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The Effects of Fiscal Policieson the Economic Development of Women in the Middle East and North Africa

  • Nicole Laframboise
  • Tea Trumbic
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    Statistics indicate that the economic and social development of women in the Middle East and North Africa (MENA) compares unfavorably with most regions in the world. This paper assesses the influence of government expenditure and taxation policies on the economic and social welfare of women in the region. On the expenditure side, we test the explanatory power of public social spending in the determination of key female social indicators. We find that the relatively weak social outcomes for MENA women are not explained by the amount of government social spending, suggesting the answer lies in the efficiency and reach of present spending. With respect to taxation, the main issues in the literature on gender bias in taxation are highlighted and applied in a general manner to the MENA context. Some simple policy recommendations are suggested.

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    Paper provided by International Monetary Fund in its series IMF Working Papers with number 03/244.

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    Length: 32
    Date of creation: 01 Dec 2003
    Date of revision:
    Handle: RePEc:imf:imfwpa:03/244
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    1. Ravallion, Martin, 2001. "Growth, Inequality and Poverty: Looking Beyond Averages," World Development, Elsevier, vol. 29(11), pages 1803-1815, November.
    2. Katharina Michaelowa, 2000. "Dépenses d'éducation, qualité de l'éducation et pauvreté : L'exemple de cinq pays d'Afrique francophone," OECD Development Centre Working Papers 157, OECD Publishing.
    3. Galor, Oded & Weil, David N, 1996. "The Gender Gap, Fertility, and Growth," American Economic Review, American Economic Association, vol. 86(3), pages 374-87, June.
    4. Flug, Karnit & Spilimbergo, Antonio & Wachtenheim, Erik, 1998. "Investment in education: do economic volatility and credit constraints matter?," Journal of Development Economics, Elsevier, vol. 55(2), pages 465-481, April.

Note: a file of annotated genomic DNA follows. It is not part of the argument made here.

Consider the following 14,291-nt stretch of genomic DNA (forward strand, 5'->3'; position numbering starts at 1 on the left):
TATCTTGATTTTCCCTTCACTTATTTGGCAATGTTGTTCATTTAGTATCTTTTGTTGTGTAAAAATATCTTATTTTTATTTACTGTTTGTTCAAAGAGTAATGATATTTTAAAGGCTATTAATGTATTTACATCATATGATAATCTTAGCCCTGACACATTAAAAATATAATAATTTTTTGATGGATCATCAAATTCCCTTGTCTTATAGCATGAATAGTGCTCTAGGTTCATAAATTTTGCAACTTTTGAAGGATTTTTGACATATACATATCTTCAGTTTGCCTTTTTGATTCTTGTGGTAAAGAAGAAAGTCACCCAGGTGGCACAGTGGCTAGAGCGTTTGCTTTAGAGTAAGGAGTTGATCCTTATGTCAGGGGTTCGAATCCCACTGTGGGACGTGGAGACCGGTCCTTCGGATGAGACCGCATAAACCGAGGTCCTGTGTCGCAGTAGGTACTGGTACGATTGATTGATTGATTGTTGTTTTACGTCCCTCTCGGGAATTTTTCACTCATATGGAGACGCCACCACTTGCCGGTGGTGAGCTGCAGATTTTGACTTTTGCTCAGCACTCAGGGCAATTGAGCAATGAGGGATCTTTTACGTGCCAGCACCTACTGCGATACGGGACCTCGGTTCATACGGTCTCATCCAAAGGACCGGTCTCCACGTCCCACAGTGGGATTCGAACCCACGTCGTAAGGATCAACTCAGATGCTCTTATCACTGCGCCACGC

5. Barro, R.J., 1989. "Economic Growth In A Cross Section Of Countries," RCER Working Papers 201, University of Rochester - Center for Economic Research (RCER).
    6. Le Grand, Julian, 1987. "Inequalities in health : Some international comparisons," European Economic Review, Elsevier, vol. 31(1-2), pages 182-191.
    7. Pritchett, Lant & Summers, Lawrence H., 1993. "Wealthier is healthier," Policy Research Working Paper Series 1150, The World Bank.
    8. Chu, K.-y. & Davoodi, H. & Gupta, S., 2000. "Income Distribution and Tax, and Government Social Spending Policies in Developing Countries," Research Paper 214, World Institute for Development Economics Research.
    9. Ke-young Chu & Hamid Reza Davoodi & Sanjeev Gupta, 2000. "Income Distribution and Tax and Government Social Spending Policies in Developing Countries," IMF Working Papers 00/62, International Monetary Fund.
    10. Bidani, Benu & Ravallion, Martin, 1997. "Decomposing social indicators using distributional data," Journal of Econometrics, Elsevier, vol. 77(1), pages 125-139, March.
    11. Stephen Knowles & Paula K. Lorgelly, 2002. "Are educational gender gaps a brake on economic development? Some cross-country empirical evidence," Oxford Economic Papers, Oxford University Press, vol. 54(1), pages 118-149, January.
    12. Paulo Silva Lopes, 2002. "A Comparative Analysis of Government Social Spending Indicators and their Correlation with Social Outcomes in Sub-Saharan Africa," IMF Working Papers 02/176, International Monetary Fund.
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